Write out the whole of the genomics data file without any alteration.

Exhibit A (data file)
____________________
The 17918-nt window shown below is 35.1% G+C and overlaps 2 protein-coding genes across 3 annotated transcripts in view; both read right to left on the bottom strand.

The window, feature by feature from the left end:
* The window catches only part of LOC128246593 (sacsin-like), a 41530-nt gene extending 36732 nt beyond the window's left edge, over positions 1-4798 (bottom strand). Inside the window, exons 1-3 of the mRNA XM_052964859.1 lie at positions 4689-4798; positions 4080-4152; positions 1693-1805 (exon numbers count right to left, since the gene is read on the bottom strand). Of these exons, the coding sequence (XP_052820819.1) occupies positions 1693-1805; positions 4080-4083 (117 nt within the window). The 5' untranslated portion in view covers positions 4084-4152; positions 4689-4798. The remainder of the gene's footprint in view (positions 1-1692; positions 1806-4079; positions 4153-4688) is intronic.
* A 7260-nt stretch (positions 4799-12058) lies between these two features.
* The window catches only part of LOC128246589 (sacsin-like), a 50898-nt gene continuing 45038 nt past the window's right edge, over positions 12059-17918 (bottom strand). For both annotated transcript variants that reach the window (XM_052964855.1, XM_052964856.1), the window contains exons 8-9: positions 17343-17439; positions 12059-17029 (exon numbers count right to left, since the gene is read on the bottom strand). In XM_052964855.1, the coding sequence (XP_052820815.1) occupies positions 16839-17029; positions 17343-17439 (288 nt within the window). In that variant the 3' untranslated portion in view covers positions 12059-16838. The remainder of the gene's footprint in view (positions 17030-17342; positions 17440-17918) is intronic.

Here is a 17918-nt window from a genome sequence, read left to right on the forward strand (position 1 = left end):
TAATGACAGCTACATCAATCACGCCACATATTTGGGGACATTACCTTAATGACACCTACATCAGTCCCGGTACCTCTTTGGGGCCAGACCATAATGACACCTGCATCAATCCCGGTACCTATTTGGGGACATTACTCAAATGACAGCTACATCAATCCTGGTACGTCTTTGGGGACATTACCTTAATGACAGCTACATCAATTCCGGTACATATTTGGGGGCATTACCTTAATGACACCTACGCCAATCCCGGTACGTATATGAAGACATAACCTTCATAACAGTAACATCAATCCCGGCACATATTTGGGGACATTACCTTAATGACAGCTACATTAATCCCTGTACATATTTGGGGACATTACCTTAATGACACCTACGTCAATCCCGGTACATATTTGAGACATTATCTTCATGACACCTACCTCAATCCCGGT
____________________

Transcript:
The 17918-nt window shown below is 35.1% G+C and overlaps 2 protein-coding genes across 3 annotated transcripts in view; both read right to left on the bottom strand.

The window, feature by feature from the left end:
* The window catches only part of LOC128246593 (sacsin-like), a 41530-nt gene extending 36732 nt beyond the window's left edge, over positions 1-4798 (bottom strand). Inside the window, exons 1-3 of the mRNA XM_052964859.1 lie at positions 4689-4798; positions 4080-4152; positions 1693-1805 (exon numbers count right to left, since the gene is read on the bottom strand). Of these exons, the coding sequence (XP_052820819.1) occupies positions 1693-1805; positions 4080-4083 (117 nt within the window). The 5' untranslated portion in view covers positions 4084-4152; positions 4689-4798. The remainder of the gene's footprint in view (positions 1-1692; positions 1806-4079; positions 4153-4688) is intronic.
* A 7260-nt stretch (positions 4799-12058) lies between these two features.
* The window catches only part of LOC128246589 (sacsin-like), a 50898-nt gene continuing 45038 nt past the window's right edge, over positions 12059-17918 (bottom strand). For both annotated transcript variants that reach the window (XM_052964855.1, XM_052964856.1), the window contains exons 8-9: positions 17343-17439; positions 12059-17029 (exon numbers count right to left, since the gene is read on the bottom strand). In XM_052964855.1, the coding sequence (XP_052820815.1) occupies positions 16839-17029; positions 17343-17439 (288 nt within the window). In that variant the 3' untranslated portion in view covers positions 12059-16838. The remainder of the gene's footprint in view (positions 17030-17342; positions 17440-17918) is intronic.

Here is a 17918-nt window from a genome sequence, read left to right on the forward strand (position 1 = left end):
TAATGACAGCTACATCAATCACGCCACATATTTGGGGACATTACCTTAATGACACCTACATCAGTCCCGGTACCTCTTTGGGGCCAGACCATAATGACACCTGCATCAATCCCGGTACCTATTTGGGGACATTACTCAAATGACAGCTACATCAATCCTGGTACGTCTTTGGGGACATTACCTTAATGACAGCTACATCAATTCCGGTACATATTTGGGGGCATTACCTTAATGACACCTACGCCAATCCCGGTACGTATATGAAGACATAACCTTCATAACAGTAACATCAATCCCGGCACATATTTGGGGACATTACCTTAATGACAGCTACATTAATCCCTGTACATATTTGGGGACATTACCTTAATGACACCTACGTCAATCCCGGTACATATTTGAGACATTATCTTCATGACACCTACCTCAATCCCGGT